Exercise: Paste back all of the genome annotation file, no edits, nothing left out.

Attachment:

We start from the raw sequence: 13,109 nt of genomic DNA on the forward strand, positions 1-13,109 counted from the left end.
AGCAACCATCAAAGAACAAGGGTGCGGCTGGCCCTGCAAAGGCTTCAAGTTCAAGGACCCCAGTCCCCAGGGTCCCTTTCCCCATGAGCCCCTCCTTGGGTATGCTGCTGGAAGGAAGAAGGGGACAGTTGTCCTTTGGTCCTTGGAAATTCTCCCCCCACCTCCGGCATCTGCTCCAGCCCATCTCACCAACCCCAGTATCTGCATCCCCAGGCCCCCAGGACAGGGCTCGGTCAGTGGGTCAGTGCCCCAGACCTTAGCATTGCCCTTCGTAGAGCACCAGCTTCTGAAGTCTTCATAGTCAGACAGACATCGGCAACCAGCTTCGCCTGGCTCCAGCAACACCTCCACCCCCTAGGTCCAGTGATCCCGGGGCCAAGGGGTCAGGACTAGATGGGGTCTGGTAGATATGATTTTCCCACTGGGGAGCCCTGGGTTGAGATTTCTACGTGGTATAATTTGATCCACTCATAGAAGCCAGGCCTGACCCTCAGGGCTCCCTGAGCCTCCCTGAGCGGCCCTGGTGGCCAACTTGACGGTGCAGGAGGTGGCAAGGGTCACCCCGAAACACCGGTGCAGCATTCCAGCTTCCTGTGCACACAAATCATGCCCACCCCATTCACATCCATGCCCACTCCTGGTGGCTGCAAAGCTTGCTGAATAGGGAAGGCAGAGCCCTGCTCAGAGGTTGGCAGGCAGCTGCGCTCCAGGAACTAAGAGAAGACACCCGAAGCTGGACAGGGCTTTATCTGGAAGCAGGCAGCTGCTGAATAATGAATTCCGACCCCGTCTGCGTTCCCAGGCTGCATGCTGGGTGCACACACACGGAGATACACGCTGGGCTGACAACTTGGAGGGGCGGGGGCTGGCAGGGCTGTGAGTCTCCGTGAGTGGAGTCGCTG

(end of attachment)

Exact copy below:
We start from the raw sequence: 13,109 nt of genomic DNA on the forward strand, positions 1-13,109 counted from the left end.
AGCAACCATCAAAGAACAAGGGTGCGGCTGGCCCTGCAAAGGCTTCAAGTTCAAGGACCCCAGTCCCCAGGGTCCCTTTCCCCATGAGCCCCTCCTTGGGTATGCTGCTGGAAGGAAGAAGGGGACAGTTGTCCTTTGGTCCTTGGAAATTCTCCCCCCACCTCCGGCATCTGCTCCAGCCCATCTCACCAACCCCAGTATCTGCATCCCCAGGCCCCCAGGACAGGGCTCGGTCAGTGGGTCAGTGCCCCAGACCTTAGCATTGCCCTTCGTAGAGCACCAGCTTCTGAAGTCTTCATAGTCAGACAGACATCGGCAACCAGCTTCGCCTGGCTCCAGCAACACCTCCACCCCCTAGGTCCAGTGATCCCGGGGCCAAGGGGTCAGGACTAGATGGGGTCTGGTAGATATGATTTTCCCACTGGGGAGCCCTGGGTTGAGATTTCTACGTGGTATAATTTGATCCACTCATAGAAGCCAGGCCTGACCCTCAGGGCTCCCTGAGCCTCCCTGAGCGGCCCTGGTGGCCAACTTGACGGTGCAGGAGGTGGCAAGGGTCACCCCGAAACACCGGTGCAGCATTCCAGCTTCCTGTGCACACAAATCATGCCCACCCCATTCACATCCATGCCCACTCCTGGTGGCTGCAAAGCTTGCTGAATAGGGAAGGCAGAGCCCTGCTCAGAGGTTGGCAGGCAGCTGCGCTCCAGGAACTAAGAGAAGACACCCGAAGCTGGACAGGGCTTTATCTGGAAGCAGGCAGCTGCTGAATAATGAATTCCGACCCCGTCTGCGTTCCCAGGCTGCATGCTGGGTGCACACACACGGAGATACACGCTGGGCTGACAACTTGGAGGGGCGGGGGCTGGCAGGGCTGTGAGTCTCCGTGAGTGGAGTCGCTG